The first issue is therefore whether consideration of the sex of applicants for Skilled Craft jobs was justified by the existence of a "manifest imbalance" that reflected underrepresentation of women in "traditionally segregated job categories." …The requirement that the "manifest imbalance" relate to a "traditionally segregated job category" provides assurance both that sex or race will be taken into account in a manner consistent with Title VII's purpose of eliminating the effects of employment discrimination, and that the interests of those employees not benefiting from the plan will not be unduly infringed.…

It is clear that the decision to hire Joyce was made pursuant to an Agency plan that directed that sex or race be taken into account for the purpose of remedying underrepresentation.…

As an initial matter, the Agency adopted as a benchmark for measuring progress in eliminating underrepresentation the long-term goal of a work force that mirrored in its major job classifications the percentage of women in the area labor market. Even as it did so, however, the Agency acknowledged that such a figure could not by itself necessarily justify taking into account the sex of applicants for positions in all job categories. For positions requiring specialized training and experience, the Plan observed that the number of minorities and women "who possess the qualifications required for entry into such job classifications is limited.." …The Plan therefore directed that annual short-term goals be formulated that would provide a more realistic indication of the degree to which sex should be taken into account in filling particular positions.…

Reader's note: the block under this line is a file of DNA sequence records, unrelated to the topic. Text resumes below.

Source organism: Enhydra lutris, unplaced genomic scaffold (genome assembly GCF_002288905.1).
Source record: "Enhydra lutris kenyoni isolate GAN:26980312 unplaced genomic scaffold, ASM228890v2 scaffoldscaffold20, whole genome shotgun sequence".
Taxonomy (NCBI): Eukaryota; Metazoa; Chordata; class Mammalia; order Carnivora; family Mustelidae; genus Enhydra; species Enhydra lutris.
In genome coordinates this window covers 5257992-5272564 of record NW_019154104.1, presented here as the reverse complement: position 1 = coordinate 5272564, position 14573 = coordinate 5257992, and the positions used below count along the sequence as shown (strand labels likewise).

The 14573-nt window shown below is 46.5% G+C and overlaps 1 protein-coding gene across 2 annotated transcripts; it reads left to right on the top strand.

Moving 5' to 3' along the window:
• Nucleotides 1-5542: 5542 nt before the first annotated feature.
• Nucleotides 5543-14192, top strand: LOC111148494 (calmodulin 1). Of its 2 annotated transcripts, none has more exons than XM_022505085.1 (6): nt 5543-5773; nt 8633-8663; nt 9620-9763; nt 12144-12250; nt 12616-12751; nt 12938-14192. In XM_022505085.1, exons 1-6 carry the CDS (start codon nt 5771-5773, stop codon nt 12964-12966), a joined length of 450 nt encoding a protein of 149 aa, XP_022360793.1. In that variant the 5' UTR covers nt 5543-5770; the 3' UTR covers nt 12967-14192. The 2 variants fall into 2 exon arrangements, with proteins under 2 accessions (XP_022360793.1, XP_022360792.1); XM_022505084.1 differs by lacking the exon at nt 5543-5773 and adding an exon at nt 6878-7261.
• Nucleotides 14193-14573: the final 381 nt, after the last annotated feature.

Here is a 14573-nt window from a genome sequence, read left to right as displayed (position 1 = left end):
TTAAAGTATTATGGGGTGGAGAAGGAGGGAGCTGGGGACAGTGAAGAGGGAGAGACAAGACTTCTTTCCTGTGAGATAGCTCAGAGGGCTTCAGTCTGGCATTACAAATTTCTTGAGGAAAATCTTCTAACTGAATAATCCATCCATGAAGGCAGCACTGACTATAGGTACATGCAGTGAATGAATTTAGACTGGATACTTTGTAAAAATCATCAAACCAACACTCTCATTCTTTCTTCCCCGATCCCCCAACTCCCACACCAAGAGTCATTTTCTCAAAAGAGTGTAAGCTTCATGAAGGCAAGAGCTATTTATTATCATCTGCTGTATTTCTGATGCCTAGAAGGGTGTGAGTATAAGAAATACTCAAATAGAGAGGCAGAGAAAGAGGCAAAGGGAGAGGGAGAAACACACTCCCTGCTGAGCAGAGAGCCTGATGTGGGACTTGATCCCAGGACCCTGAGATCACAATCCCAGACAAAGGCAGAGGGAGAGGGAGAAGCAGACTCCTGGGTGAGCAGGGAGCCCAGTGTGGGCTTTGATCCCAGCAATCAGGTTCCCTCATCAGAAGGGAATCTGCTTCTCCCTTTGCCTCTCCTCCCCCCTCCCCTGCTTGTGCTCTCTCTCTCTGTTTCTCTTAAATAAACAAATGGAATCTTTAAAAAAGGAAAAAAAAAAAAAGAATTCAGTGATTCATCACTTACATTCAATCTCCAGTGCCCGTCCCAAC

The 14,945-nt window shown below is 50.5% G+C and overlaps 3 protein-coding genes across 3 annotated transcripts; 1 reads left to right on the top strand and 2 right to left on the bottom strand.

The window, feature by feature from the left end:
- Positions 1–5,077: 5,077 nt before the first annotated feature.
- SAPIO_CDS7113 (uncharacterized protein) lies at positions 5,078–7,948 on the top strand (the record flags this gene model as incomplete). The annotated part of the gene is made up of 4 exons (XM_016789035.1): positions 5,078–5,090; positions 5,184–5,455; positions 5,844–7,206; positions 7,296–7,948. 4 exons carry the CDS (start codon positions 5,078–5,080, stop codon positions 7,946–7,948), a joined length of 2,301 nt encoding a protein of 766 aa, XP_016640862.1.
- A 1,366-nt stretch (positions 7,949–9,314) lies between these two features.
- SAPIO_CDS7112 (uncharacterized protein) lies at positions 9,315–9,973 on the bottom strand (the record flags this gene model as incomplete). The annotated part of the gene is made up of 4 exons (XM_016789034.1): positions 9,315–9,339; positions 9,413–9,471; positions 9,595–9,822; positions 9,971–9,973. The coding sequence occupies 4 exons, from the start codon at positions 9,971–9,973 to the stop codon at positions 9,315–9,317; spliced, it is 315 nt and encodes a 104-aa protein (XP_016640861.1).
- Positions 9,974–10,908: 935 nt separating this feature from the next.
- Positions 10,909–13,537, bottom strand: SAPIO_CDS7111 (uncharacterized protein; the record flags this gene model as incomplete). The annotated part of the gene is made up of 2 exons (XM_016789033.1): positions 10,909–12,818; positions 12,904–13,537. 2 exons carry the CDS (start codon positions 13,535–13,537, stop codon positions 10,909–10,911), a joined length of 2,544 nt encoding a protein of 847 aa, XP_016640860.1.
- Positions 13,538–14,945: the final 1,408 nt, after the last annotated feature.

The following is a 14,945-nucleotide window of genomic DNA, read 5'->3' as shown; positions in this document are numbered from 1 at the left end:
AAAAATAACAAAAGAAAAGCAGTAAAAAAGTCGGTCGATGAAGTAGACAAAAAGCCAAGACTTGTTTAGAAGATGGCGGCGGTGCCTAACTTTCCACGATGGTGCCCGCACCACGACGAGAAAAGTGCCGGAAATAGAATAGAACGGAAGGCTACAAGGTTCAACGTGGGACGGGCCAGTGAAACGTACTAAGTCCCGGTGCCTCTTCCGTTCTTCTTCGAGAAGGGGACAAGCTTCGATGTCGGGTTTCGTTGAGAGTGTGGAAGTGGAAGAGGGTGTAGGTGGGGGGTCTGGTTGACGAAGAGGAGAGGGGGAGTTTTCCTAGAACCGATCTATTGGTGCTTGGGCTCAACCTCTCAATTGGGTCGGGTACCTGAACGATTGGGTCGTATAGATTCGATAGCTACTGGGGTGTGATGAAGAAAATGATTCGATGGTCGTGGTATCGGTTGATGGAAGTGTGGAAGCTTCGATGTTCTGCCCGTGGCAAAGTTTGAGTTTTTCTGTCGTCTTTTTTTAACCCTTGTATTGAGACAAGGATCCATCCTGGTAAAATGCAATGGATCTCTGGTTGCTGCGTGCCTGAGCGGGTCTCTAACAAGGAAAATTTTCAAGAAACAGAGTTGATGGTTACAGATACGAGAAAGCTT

By contrast, had the Plan simply calculated imbalances in all categories according to the proportion of women in the area labor pool, and then directed that hiring be governed solely by those figures, its validity fairly could be called into question. This is because analysis of a more specialized labor pool normally is necessary in determining underrepresentation in some positions.…

The Agency's Plan emphatically did not authorize such blind hiring. It expressly directed that numerous factors be taken into account in making hiring decisions, including specifically the qualifications of female applicants for particular jobs. Thus, despite the fact that no precise short-term goal was yet in place for the Skilled Craft category in mid-1980, the Agency's management nevertheless had been clearly instructed that they were not to hire solely by reference to statistics.…

Furthermore, in considering the candidates for the road dispatcher position in 1980, the Agency hardly needed to rely on a refined short-term goal to realize that it had a significant problem of under-representation that required attention. Given the obvious imbalance in the Skilled Craft category, and given the Agency's commitment to eliminating such imbalances, it was plainly not unreasonable for the Agency to determine that it was appropriate to consider as one factor the sex of Ms. Joyce in making its decision. The promotion of Joyce thus satisfies the first requirement enunciated in Weber, since it was undertaken to further an affirmative action plan designed to eliminate Agency work force imbalances in traditionally segregated job categories.

We next consider whether the Agency Plan unnecessarily trammeled the rights of male employees or created an absolute bar to their advancement.… [T]he Plan sets aside no positions for women. The Plan expressly states that "[t]he 'goals' established for each Division should not be construed as 'quotas' that must be met." …Rather, the Plan merely authorizes that consideration be given to affirmative action concerns when evaluating qualified applicants. As the Agency Director testified, the sex of Joyce was but one of numerous factors he took into account in arriving at his decision.…